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Marine Biology

, Volume 96, Issue 2, pp 225–234 | Cite as

Growth, stomach contents and parasites in a tidepool population of the hippolytid shrimp Heptacarpus futilirostris, with reference to reproduction

Article

Abstract

The biology of the hippolytid shrimp Heptacarpus futilirostris (Bate) was studied in a tidepool at Kominato, central Japan from January 1983 to June 1984. In males, the relative growth ratio between the third maxilliped length and body length revealed a turning point at approximately 15 mm in body length. Population recruitment was presumed to continue from April to December. The range of body length did not increase from July to October, and thereafter increased rapidly in both sexes up to a maximum range, i.e. from 6 to 29 mm in January. The wide range was presumably due to the simultaneous occurrence of rapid growth with population recruitment. The growth rates of size groups above and below 15 mm were different in the males observed in January. Large males disappeared, probably due to death, and small males participated in reproduction after July. The growth rate increased from late autumn to spring and decreased from summer to early autumn, and was influenced by relative food abundance, especially seaweeds. Two parasitic isopods were identified: Bopyrinella antilensis nipponica in the branchial cavity, and Epiphryxus sp. on the abdomen. It is suggested that parasites have more influence on maturity than on growth. Ovigerous females were found from January to October, with the breeding season peak between April and June. The relationship between female body length (L) and clutch size (N) was expressed by the regression equation: N=5.11 L1.6347 (r=0.57). This species is identified as a multiple breeder. The relatively large number of larvae presumably compensates for the low larval survival rate.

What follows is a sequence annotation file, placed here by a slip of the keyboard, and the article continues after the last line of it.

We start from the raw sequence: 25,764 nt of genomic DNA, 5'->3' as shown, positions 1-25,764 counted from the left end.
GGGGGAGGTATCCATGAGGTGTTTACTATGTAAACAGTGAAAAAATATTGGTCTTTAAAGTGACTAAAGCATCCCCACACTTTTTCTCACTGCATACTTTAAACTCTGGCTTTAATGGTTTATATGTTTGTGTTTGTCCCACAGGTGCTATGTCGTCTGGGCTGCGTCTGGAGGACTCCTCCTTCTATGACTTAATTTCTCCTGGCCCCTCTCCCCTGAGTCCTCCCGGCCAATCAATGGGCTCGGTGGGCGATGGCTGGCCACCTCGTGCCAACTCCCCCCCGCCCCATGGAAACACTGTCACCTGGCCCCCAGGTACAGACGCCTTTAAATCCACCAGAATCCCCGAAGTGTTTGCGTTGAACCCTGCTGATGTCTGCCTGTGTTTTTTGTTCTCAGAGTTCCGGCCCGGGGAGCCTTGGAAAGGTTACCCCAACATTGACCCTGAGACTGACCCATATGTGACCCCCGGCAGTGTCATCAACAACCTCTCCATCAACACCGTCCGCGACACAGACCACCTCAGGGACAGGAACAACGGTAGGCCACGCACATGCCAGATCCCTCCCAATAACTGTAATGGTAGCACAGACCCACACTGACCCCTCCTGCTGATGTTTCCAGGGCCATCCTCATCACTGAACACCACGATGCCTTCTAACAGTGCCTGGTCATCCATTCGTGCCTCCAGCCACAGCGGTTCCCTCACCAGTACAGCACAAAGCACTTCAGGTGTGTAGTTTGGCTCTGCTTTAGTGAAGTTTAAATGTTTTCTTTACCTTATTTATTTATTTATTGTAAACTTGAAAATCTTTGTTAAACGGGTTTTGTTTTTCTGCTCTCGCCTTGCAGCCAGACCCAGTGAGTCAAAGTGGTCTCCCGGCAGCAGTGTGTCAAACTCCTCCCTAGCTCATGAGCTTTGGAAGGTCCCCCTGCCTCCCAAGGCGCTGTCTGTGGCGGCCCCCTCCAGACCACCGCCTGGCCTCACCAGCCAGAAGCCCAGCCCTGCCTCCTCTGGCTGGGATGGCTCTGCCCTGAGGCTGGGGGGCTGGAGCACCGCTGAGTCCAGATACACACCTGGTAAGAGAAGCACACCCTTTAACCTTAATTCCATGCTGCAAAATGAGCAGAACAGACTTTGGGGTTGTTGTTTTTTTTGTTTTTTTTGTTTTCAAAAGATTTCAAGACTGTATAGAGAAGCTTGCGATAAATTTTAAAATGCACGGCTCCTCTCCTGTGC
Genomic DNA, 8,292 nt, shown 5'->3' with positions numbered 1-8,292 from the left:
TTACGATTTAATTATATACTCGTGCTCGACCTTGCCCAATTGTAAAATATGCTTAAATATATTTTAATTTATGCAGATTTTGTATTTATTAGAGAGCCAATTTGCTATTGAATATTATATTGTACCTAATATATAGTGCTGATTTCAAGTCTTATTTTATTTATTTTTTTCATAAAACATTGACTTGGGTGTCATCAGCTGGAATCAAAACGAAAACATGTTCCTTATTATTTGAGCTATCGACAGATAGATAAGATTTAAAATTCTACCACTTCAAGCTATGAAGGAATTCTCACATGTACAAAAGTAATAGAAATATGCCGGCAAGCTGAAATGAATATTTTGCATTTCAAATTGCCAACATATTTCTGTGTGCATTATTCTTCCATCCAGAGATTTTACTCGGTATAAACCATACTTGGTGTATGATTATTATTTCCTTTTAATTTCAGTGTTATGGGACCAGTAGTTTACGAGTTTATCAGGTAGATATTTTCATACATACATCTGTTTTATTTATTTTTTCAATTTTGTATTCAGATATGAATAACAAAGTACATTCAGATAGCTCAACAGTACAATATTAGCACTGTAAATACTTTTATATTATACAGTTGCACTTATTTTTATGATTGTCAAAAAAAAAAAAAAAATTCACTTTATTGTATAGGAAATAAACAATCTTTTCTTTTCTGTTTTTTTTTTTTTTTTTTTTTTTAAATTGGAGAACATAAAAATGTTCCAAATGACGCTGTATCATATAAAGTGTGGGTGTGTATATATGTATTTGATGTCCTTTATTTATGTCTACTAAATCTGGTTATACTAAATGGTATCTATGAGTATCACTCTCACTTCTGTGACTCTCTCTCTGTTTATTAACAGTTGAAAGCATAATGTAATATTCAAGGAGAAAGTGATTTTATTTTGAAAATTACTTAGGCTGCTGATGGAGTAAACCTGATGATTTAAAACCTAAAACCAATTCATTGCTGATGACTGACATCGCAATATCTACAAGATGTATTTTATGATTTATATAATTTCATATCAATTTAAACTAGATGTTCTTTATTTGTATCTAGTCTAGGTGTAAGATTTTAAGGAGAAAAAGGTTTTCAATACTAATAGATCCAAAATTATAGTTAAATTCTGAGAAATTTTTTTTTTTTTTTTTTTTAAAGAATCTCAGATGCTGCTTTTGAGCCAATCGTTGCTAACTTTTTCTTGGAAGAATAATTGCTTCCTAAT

Keywords

Body Length Stomach Content Clutch Size Ovigerous Female Caridean Shrimp 
These keywords were added by machine and not by the authors. This process is experimental and the keywords may be updated as the learning algorithm improves.

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Copyright information

© Springer-Verlag 1987

Authors and Affiliations

  • F. Oya
    • 1
  1. 1.Marine Biological Research Institute of Japan, Co. LtdShinagawa-ku, TokyoJapan

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